Emily A. Sprague Water Memory / Mount Vision

[RVNG Intl.; 2019]

Styles: away from metaphor, how to being, inside my chest
Others: Sarah Davachi, H. Takahashi, r beny

Is there water in my heart? I am interested in biology, not metaphor. I crave an exactness of fluidity, an aquamarine proof of me. I want to know if there is moisture on the walls and in the lines and through the chambers of my heart.

For selfish reasons, I will not turn to any search bar or database for answers.

For selfish reasons, I want to wonder if there is water in my heart.

Satie, a composer, wrote in a poem called “The Swing”:

It is my heart that swings
It is not dizzy.
It has such tiny feet.
Will it ever come back
inside my chest?

I suspect there is water in my heart. There is blood in my heart, I know that, and I think there is water in blood. Are all things that move and flow as liquids water-containing? Not all things, I think. Not lava. Unless lava is just the water and the mountain moving together.

I turn the handles of a faucet and let the spray fill the tub. I enter into it, like Satie must have. I think about his Montmartre bathtub, all probable claws, its silt rings and singings.

Selfishly, I want to review the water.

“A Lake” is its first song, an exclamation of location and a designation of a destination. It’s free-standing and lolling. To submerge in the steady synth is to know the shore remains in reach. “Water Memory 1,” a dizzy swing. “Water Memory 2,” a gilled heart. Emily A. Sprague, a composer, said of working with modular synths: “I found the format for the way that I like to create.” This re(re)lease, a collation of 2017’s Water Memory and 2018’s Mount Vision, is a joyful opportunity to hear Sprague’s ambient intuitions, a-way from meaning-making toward meaningless-making, or maybe -unmaking. In creating a voice of patches and coils, a new language must follow. “It is truly about existing without any sort of structural guidelines.” What if ambience could tell us, inscrutably, how to speak anew?” Music that would be a part of the surrounding noises,” Satie described.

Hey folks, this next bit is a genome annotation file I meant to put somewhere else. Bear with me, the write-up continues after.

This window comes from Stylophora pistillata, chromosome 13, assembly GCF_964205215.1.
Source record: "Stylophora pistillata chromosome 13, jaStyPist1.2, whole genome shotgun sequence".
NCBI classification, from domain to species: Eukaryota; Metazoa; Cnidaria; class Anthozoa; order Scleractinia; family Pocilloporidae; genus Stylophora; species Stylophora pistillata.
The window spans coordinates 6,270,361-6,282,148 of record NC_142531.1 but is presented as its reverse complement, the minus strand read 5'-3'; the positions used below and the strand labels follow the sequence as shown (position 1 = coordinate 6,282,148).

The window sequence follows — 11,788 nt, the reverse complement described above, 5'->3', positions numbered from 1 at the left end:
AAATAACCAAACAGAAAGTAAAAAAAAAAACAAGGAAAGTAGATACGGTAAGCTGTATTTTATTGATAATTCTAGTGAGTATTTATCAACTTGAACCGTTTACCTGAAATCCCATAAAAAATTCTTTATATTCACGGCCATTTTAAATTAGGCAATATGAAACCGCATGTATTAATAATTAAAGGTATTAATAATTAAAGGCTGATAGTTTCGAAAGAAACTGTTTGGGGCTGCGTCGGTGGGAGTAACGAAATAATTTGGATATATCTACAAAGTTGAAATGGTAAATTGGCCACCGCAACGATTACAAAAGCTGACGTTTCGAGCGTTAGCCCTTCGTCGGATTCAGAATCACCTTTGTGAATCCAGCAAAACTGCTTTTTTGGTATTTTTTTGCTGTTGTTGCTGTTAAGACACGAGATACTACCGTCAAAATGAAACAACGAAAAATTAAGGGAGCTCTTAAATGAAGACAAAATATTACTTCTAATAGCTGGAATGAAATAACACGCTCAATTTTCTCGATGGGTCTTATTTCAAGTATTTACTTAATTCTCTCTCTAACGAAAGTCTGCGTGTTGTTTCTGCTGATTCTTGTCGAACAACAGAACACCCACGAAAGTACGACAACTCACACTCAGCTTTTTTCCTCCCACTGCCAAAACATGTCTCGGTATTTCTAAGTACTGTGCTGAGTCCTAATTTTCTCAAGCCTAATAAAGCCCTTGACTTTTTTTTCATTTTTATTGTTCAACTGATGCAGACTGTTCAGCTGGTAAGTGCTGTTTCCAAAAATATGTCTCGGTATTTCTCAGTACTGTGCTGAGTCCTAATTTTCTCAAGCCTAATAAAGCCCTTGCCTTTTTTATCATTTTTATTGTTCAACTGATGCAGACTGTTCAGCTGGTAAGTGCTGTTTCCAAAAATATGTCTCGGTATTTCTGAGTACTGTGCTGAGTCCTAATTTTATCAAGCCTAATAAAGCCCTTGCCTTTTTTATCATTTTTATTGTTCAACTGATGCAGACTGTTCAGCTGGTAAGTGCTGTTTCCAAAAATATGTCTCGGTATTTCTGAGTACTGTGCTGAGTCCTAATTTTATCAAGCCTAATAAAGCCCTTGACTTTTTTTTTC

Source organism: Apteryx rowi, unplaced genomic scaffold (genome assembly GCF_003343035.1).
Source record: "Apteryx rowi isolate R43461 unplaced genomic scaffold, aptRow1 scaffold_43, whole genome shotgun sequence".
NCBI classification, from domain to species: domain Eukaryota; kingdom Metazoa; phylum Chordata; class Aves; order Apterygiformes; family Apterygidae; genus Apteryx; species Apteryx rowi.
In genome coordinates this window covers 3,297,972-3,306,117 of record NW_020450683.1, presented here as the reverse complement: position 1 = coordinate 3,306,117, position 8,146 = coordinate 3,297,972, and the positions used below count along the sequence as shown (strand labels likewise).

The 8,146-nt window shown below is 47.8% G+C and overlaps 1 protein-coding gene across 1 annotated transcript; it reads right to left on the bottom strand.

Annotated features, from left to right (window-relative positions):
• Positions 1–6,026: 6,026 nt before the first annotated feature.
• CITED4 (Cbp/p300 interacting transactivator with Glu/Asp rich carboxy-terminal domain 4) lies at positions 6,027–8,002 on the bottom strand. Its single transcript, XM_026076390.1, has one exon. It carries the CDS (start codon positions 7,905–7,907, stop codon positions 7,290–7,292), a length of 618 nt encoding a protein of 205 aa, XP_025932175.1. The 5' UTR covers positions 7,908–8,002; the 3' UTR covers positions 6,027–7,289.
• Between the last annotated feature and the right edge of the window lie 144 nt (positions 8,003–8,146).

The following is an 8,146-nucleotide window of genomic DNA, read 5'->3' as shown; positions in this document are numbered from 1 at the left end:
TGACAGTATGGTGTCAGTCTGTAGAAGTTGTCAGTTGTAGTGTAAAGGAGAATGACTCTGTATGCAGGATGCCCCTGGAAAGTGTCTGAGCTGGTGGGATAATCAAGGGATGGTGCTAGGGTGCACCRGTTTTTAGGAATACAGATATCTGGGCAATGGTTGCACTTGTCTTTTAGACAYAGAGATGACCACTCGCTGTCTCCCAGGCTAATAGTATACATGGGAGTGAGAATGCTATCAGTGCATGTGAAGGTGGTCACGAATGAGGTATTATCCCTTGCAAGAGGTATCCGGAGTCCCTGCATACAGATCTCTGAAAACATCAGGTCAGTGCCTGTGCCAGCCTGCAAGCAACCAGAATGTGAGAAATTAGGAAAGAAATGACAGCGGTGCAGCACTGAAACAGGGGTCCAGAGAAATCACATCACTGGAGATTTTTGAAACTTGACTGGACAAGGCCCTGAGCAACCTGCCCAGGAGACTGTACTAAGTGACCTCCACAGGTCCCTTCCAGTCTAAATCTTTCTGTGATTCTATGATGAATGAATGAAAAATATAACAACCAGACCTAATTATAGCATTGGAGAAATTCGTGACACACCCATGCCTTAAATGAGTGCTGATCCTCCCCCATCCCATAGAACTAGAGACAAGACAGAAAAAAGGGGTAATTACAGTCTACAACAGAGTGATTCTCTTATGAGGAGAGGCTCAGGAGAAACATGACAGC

On a train of surrounding noise, I watch condensation slip on ventricle walls. I think about how my heart and my water might need a new alphabet to coalesce.

Florist, a band, said: “That light is real and the heart is right and it’s not a lie.”

It is wrong to mention Florist, Emily A. Sprague’s sometime-band here, to piece and parse unrelated words to fit a critical narrative. Let the languages sit separate! Let them speak for themselves! It is wrong to review the water. As if waveforms could be innovative, as if floating could be prizeworthy.

But I came to review the water.

I might try to review the mountain. To compare bones to loam and cliffs to skin, or to see erosion in my toenails and wonder if the drifts and loops in “Piano 1” is like when I sit on a train and count the sighs, if the skittering “Huckleberry” is healing or alienating.

Instead, I watch an ant (one of the big ones) scrawl across the laptop screen. He is biology and, in meaning nothing, is his own language. And now a beetle falls down the couchside. A window somewhere, surely, is open. Are there ants in my heart? Am I too mountainous?

Like an ant, the art of Emily A. Sprague’s, in Florist, as a photographer of the American West or in poetry (not a metaphoric designation i.e. her music is poetry, man — the RVNG Intl. release is accompanied by Ambient Poems 2017 - 2018, which collects some of Sprague’s words) is ambient liberation in the scope of a benign, ambivalent nature. In Water Memory / Mount Vision, that nature and ambience finds its most affecting tone, a song of designing one’s own instrument, a voice finding. This is art as excavation, an ever-reaching, as incomplete as a day or a kiss or a language. It is a joy. It is a gift beyond articulating. It is new alphabet.

There is water in my heart, I am sure of it. Selfishly, I will not articulate.

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